Wimbledon Draft

Inspired by Ryan Spain’s Double-Decker Draft, Wimbledon Draft goes one step further and emulates each player drafting two seats across from each other in an 8 player pod. The decks are drafted simultaneously, alternating decks with each pick, giving the format its name — inspired by the crowds at Wimbledon rhythmically turning their heads from side-to-side over and over again to follow the action of the game.

How to Play

Each player starts with 6 packs of 15 cards. The draft also requires 6 packs of 16 basic lands, usually employing the basic lands already in matching sleeves, but not necessarily.

Each pack is then drafted, in typical Booster Draft fashion, except in each of the six rounds one of the packs of basic lands is inserted into the draft rotation as if it were a normal pack. First, player 1 drafts a land from the land pack for their deck A, places the land pack between players 1 and 2, then the draft continues normally. As a result of the land pack, player 1 will draft their first card from the cube into the pool for their deck B. Players alternate picks for deck “A” then deck “B”, and when they are passed the pack of basics they simply draft a basic from the pack for whatever deck they are picking for at that moment. The land pack should always start in the same location — on odd numbered packs player 1 adds it to the rotation by drafting a land before they start their pack, and on even numbered packs player 4 should do the same. Players should start odd numbered packs drafting for deck “A” first and even numbered packs drafting for deck “B” first.

To ensure the draft has worked properly, you can check the following after pack 1:

  • Every deck should have two basic lands in it
  • Players 1 and 3 should have 8 cards in each of their decks from the cube plus the two basic lands for 10 total, while players 2 and 4 should have 7 cards in each of their decks from the cube plus two basic lands for 9 total.

The inverse should happen in pack two, resulting in all decks containing 15 cards from the cube plus 4 basic lands before pack 3.

The purpose of the pack of basics is to offset the draft order once every rotation around the table. Without it, each player’s deck “A” would always be choosing from the same two packs, with each player’s deck “B” choosing from the other two, resulting in what amounts to four concurrent two-player drafts. With the pack inserted, each pack follows a trajectory similar to a full table of 8: the active player makes a pick from it for deck A, then three opposing decks get a pick from the pack, then the active player makes a pick from it for their deck B, then three more, different opposing decks, then it wheels back around to the active player’s deck A once again. The reason for using 16 cards in the land pack is to make it so the position of the land pack at the table does not affect pool size. No matter where it is placed, each player will get two lands from the land pack in each of their two decks. The basic lands are removed at the end of the draft and have no bearing on the resulting decks.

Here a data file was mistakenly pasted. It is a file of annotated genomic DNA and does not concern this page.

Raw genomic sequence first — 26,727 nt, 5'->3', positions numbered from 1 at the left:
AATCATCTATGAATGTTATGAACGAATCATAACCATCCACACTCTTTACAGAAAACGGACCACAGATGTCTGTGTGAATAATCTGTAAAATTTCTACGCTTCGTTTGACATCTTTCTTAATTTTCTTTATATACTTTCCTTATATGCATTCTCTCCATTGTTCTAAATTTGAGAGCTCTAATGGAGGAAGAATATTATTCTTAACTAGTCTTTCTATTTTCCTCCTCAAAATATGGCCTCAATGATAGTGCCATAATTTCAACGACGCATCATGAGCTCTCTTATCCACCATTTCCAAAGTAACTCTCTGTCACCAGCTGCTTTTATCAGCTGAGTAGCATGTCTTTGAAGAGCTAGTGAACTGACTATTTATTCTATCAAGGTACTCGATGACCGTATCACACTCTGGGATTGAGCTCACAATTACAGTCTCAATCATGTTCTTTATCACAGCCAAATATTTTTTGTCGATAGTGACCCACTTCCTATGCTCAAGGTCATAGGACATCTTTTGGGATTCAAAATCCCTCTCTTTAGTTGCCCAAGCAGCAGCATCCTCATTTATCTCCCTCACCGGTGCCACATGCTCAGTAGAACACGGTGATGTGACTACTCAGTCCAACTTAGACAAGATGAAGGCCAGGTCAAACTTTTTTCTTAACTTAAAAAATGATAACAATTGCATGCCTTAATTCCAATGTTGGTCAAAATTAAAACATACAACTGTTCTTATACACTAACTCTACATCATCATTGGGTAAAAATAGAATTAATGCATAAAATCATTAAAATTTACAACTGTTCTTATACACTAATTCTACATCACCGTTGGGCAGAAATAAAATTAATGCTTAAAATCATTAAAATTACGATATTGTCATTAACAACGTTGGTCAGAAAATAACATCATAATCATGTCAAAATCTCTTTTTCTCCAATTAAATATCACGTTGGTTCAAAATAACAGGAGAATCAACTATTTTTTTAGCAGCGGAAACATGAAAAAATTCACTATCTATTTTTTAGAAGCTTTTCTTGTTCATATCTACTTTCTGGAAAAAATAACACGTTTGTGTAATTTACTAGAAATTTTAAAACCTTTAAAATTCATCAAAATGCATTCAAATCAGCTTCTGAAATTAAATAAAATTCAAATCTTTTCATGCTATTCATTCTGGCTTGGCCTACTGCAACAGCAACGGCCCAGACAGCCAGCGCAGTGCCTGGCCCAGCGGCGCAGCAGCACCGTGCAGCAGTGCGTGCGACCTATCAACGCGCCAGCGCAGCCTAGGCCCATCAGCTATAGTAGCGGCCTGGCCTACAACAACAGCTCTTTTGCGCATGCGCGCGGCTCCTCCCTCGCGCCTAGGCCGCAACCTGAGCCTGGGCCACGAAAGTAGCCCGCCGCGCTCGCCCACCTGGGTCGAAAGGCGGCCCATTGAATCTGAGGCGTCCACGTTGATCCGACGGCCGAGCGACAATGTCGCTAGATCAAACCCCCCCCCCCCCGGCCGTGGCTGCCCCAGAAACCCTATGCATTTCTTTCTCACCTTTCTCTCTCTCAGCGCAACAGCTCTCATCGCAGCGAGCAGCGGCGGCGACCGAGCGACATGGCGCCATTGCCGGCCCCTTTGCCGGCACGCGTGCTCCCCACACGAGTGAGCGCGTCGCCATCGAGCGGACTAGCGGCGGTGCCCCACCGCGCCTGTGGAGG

This format is an extremely close approximation of a full, eight player draft with a smaller group. Because each player is effectively drafting across the table from themselves, they cannot productively collude between their decks. In fact, it’s not uncommon for the two decks to be in similar colors and strategies because of their position relative to each other. While there is technically more information that could theoretically be abused by drafters, the cognitive load required to simply draft two decks simultaneously and the complexity of trying to track individual packs on their parallel tracks around the table makes it impractical.

Each player then builds two decks from their two, separate, 45 card pools. Players are not allowed to move cards between pools or sideboards.


Matches are played the same as in Double-Decker Draft.

Each player plays a best-of-three match against every other player in the pod, starting with the player they were across from. In the best-of-three match, players both play their “A” deck in game one, their “B” deck in game two, and in the event of a game three, players simultaneously choose a deck for their opponent to play in the final game. Note that your opponent choosing which deck for you to play is not as necessary here as in Double-Decker Draft because each deck was built from a discreet pool, eliminating the possibility of a player maxing out one at the expense of the other.

A simple way to handle the simultaneous deck selection is to have each player give their opponent one notable card that was played in the prior games from each deck. Then each player places the card from the deck they want their opponent to play face down in the center of the table. Once both players have made a selection, the cards are flipped over and the deck selections are revealed.

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Parallel Evolution — Matt Cavotta